The lone wolf is the terrorist face of the 21st century. And he is blurring the lines that once divided different forms of terror and political violence. The Orlando nightclub killing on June 12, the worst act of violence by a single person in the US’ history, is an example of how the different categories and definitions of terrorism are blurring. That President Barack Obama felt obliged to call the killing both an act of terror and a hate crime is indicative of how terror is metamorphosing since 9/11.
The Orlando attack is a reminder that much of the preventive counterterrorism strategy used by governments depends on terrorist communication. But if an attacker keeps to himself, he becomes invisible to law enforcement and intelligence agencies. Most successful pre-emption of such attacks has been done through tip-offs by the local community, family or friends. Omar Mateen, the Orlando gunman, left a trail of domestic violence and radical Islamicist sympathies but never enough to indicate he was ready to cross a thin blood-red line into full-fledged terror. Mateen’s action also indicates that the degree of violence a lone wolf is capable of inflicting is today almost at the same level of an organised team attack – one of the key differences that existed between the two forms of terrorism. With terrorists finding it harder to hit symbols of government or high-profile structures, they are turning to almost any place where civilians congregate. This makes countering this threat more difficult.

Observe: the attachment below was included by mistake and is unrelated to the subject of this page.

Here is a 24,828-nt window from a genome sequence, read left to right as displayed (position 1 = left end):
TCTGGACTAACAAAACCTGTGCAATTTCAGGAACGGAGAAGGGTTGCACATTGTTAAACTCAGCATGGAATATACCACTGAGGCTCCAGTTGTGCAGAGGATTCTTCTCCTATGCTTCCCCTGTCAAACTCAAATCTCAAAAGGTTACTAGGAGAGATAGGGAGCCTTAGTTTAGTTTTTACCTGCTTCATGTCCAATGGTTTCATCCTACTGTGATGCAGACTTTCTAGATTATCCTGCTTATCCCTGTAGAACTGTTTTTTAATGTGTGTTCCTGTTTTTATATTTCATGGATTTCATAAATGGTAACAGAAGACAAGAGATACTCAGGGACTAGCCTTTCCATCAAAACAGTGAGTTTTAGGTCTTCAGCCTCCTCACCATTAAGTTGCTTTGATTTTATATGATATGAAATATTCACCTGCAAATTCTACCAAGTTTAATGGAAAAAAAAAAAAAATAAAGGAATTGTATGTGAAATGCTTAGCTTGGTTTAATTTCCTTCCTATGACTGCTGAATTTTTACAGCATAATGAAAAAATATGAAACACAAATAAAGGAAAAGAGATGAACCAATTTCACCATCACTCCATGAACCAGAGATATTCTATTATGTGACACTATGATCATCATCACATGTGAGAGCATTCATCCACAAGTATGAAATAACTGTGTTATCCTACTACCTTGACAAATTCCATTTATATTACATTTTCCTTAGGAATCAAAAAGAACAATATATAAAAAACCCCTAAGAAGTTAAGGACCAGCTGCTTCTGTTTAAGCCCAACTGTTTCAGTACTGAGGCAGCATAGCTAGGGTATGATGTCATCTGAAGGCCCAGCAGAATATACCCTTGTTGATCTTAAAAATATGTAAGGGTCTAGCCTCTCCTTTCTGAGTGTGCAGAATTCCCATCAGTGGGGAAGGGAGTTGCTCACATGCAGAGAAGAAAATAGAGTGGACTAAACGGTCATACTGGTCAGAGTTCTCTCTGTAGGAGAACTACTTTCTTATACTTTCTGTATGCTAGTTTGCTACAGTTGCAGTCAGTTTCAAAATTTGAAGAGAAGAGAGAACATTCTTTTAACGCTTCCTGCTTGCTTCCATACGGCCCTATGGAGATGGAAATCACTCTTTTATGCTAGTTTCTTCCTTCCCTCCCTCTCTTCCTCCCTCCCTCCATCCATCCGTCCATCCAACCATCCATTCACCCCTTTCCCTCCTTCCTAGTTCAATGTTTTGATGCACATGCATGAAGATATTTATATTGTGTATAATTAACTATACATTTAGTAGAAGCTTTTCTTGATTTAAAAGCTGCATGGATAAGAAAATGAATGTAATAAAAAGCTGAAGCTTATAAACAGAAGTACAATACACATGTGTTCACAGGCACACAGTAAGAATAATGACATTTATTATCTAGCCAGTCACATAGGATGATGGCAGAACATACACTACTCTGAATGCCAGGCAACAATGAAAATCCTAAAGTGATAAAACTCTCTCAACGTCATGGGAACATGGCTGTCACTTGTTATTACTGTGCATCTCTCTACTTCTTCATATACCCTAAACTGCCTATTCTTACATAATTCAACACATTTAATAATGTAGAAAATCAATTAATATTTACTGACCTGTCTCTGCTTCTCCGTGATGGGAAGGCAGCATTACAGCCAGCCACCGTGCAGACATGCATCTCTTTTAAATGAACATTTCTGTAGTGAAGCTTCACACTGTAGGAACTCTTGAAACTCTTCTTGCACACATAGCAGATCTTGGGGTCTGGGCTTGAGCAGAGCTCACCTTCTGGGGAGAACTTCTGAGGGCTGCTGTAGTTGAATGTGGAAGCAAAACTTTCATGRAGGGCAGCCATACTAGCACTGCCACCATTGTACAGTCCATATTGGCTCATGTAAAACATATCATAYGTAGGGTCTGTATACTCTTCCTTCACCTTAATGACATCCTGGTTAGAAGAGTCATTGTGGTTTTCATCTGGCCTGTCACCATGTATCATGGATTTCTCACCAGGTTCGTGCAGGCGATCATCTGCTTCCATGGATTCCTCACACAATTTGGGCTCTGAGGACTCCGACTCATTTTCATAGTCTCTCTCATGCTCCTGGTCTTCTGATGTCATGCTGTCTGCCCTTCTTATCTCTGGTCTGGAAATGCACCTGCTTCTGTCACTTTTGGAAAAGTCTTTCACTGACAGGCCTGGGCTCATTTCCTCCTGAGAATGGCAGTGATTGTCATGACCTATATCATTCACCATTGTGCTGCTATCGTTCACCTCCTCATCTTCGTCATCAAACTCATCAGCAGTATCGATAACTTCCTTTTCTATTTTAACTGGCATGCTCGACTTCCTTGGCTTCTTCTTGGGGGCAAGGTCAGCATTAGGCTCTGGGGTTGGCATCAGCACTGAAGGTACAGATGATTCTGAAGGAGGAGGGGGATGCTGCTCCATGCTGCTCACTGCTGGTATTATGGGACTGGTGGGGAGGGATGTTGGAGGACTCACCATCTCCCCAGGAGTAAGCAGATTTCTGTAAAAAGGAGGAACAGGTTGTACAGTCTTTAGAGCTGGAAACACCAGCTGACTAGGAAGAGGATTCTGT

Finally, the distinction between international and domestic terrorism is also blurring. Mateen seems to have seen himself as an Islamic State (IS)-inspired fighter. But his choice of a gay nightclub was as much a reflection of his own biases. Not unlike the IS terrorists arrested in India, most of whom have chased a half-dozen different labels including the Indian Mujahideen and al-Qaeda, Mateen would probably have declared affiliation to any organisation. This does not mean IS is not to blame. In fact, the terror-State is seeking out such people on the Internet, giving them advice on how and what to attack, and then making statements legitimising their actions. It also does not mean a more traditional-structure terrorism has disappeared – after all, India’s primary threat continues to be from groups like Lashkar-e-Taiba.
Governments will face increasingly difficult decisions when confronting this lone-wolf menace. In the case of the US, for example, its lax gun-control laws are undermining its ability to prevent such attacks. A more universal problem will be in the area of civil liberties. Should sociopaths with violent tendencies be detained preventively for being wife-beaters or verbally supporting political extremism? Surveillance will again become a source of contention as liberal democracies continue to confront a zero-sum game between liberty and security.